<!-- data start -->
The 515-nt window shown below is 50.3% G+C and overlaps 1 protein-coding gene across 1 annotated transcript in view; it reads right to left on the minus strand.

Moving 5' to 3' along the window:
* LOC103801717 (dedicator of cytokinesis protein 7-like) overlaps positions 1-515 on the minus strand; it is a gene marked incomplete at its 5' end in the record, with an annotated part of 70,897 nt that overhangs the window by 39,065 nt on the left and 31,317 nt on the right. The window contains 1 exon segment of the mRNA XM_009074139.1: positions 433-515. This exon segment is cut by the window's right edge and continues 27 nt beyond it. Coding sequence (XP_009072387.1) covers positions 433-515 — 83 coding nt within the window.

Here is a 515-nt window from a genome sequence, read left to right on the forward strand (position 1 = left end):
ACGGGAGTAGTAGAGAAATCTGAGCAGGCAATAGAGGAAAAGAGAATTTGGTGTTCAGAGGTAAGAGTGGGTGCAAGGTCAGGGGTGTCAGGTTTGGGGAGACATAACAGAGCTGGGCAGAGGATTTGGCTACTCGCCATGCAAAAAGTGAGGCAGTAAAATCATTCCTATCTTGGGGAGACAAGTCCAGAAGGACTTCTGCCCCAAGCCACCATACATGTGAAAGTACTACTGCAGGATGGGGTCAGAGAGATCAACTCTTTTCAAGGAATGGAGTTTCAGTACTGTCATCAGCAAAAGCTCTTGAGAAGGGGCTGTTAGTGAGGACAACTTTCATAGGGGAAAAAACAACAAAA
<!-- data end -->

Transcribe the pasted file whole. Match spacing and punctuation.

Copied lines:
The 515-nt window shown below is 50.3% G+C and overlaps 1 protein-coding gene across 1 annotated transcript in view; it reads right to left on the minus strand.

Moving 5' to 3' along the window:
* LOC103801717 (dedicator of cytokinesis protein 7-like) overlaps positions 1-515 on the minus strand; it is a gene marked incomplete at its 5' end in the record, with an annotated part of 70,897 nt that overhangs the window by 39,065 nt on the left and 31,317 nt on the right. The window contains 1 exon segment of the mRNA XM_009074139.1: positions 433-515. This exon segment is cut by the window's right edge and continues 27 nt beyond it. Coding sequence (XP_009072387.1) covers positions 433-515 — 83 coding nt within the window.

Here is a 515-nt window from a genome sequence, read left to right on the forward strand (position 1 = left end):
ACGGGAGTAGTAGAGAAATCTGAGCAGGCAATAGAGGAAAAGAGAATTTGGTGTTCAGAGGTAAGAGTGGGTGCAAGGTCAGGGGTGTCAGGTTTGGGGAGACATAACAGAGCTGGGCAGAGGATTTGGCTACTCGCCATGCAAAAAGTGAGGCAGTAAAATCATTCCTATCTTGGGGAGACAAGTCCAGAAGGACTTCTGCCCCAAGCCACCATACATGTGAAAGTACTACTGCAGGATGGGGTCAGAGAGATCAACTCTTTTCAAGGAATGGAGTTTCAGTACTGTCATCAGCAAAAGCTCTTGAGAAGGGGCTGTTAGTGAGGACAACTTTCATAGGGGAAAAAACAACAAAA